Otolith structure as indicator of key life history events in Atlantic cod (Gadus morhua)
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Otoliths are remarkable recorders of the individual life history, as they can reflect the growth trajectory and may encapsulate marks related to ontogenetic, physiological and environmental events. Visible and chemical information from otoliths may provide novel insights related to encountered environmental conditions that are difficult, if not impossible, to achieve by other means. However, a prerequisite to accurately elucidate the background of each individual from interpretations of otolith characteristics, is to understand how ultimate-proximate factors influence the otolith formation process as such. Although the biomineralization process of otoliths is indeed linked to physiology and in particular to metabolic expression, both environmental conditions and ontogeny may affect otolith formation. There are still unresolved issues concerning the precise relationship between intrinsic and extrinsic factors, which may have confounding effects when aiming at fundamentally understanding the process of otolith formation. Hence, this may introduce uncertainties to the interpretation of otoliths in terms of the expressed growth rate, opacity pattern, otolith shape and morphology. This also highlights the importance of validation studies on commercial fish species where otolith characteristics are used to determine age and key life history events that may be essential to stock assessment and management.
This thesis thus aimed to resolve how two main life history events, i.e. juvenile settlement and initiation of sexual maturation, can impact the otoliths of Atlantic cod (Gadus morhua), combining both field data and experimental studies. I have further evaluated how underlying endogenous and exogenous factors may fluctuate during life history events, and to what extent this may influence otolith growth and shape.
Based on extensive sampling of juvenile cod during trawl surveys in the Barents Sea, settlement was found to have a significant effect on the otolith external morphology. Increased formation of lobe structures was evident during the pelagic stage. However, this process was markedly abrupted during settlement in the autumn. Further investigations of the effects related to environmental conditions revealed that summer temperatures in the Barents Sea were linked to otolith lobe formation. No differences were found in otolith shape between sympatric juvenile Barents Sea (BS) and Norwegian coastal (NC) cod, suggesting that otolith shape is mainly defined environmentally rather than by differences in population genetics.
Furthermore, the production and release of gametes has previously been suggested to induce a transition in the otolith zone structure and the formation of so-called spawning zones which are frequently observed in adult BS and NC cod. This otolith characteristic is therefore operationally used in assessments of spawning stock biomass, i.e. to numerically separate sexually immatures and matures, although no previous studies have rigorously validated these structures. Thus, to elucidate this mechanism, we demonstrate experimentally how energy investment related to sexual maturation and spawning may affect otolith growth and zone formation. The impacts on otolith structure were only significant in individuals with high reproductive investments, while otoliths from those with low investments (e.g. in first-time spawners) did not differ from immatures. This suggests that the individual energy level, as a premise for metabolic activity, plays an important role in the formation of spawning zones, and thus largely depends on experienced environmental conditions. Low investment in reproduction may thus not necessarily induce spawning zones, or stated differently, presence or absence of presumed spawning zones may not necessarily always reflect the real reproductive history of an individual.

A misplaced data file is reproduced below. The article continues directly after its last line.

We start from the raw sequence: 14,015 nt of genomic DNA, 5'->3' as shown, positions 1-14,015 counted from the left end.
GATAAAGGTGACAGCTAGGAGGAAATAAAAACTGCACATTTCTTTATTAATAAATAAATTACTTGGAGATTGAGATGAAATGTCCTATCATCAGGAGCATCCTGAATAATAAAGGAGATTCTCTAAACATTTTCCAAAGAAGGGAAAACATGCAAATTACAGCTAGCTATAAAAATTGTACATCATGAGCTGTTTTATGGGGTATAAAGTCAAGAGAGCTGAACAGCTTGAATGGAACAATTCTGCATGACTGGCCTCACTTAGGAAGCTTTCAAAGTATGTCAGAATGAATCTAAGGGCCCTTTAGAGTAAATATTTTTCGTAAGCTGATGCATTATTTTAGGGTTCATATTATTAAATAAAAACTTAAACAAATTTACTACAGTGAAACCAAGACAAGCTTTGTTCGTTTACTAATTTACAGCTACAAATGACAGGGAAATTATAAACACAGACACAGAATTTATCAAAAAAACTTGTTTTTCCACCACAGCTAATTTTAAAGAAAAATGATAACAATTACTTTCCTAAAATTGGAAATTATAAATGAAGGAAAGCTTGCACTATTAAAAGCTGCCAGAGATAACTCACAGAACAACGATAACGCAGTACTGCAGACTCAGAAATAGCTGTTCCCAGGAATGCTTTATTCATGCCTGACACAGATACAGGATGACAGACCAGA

Altogether, this doctoral thesis demonstrates that important life history events affect otolith formation in cod. More specifically, this work exemplifies how otolith shape ontogeny in juvenile cod from the Barents Sea markedly changes during the settlement event. Importantly, this thesis also demonstrate that environmental factors influence the shape formation during early life, indicating a plasticity in the ontogenetically driven shape formation. Finally, it was shown that the act of reproduction not necessarily induce spawning zones and thereby telling that this characteristic might occasionally be a misnomer. Thus, the in-depth analyses and findings given in this thesis should contribute valuably to on-going efforts to increase the quality of otolith readings as a central part in fish stock assessments and management routines.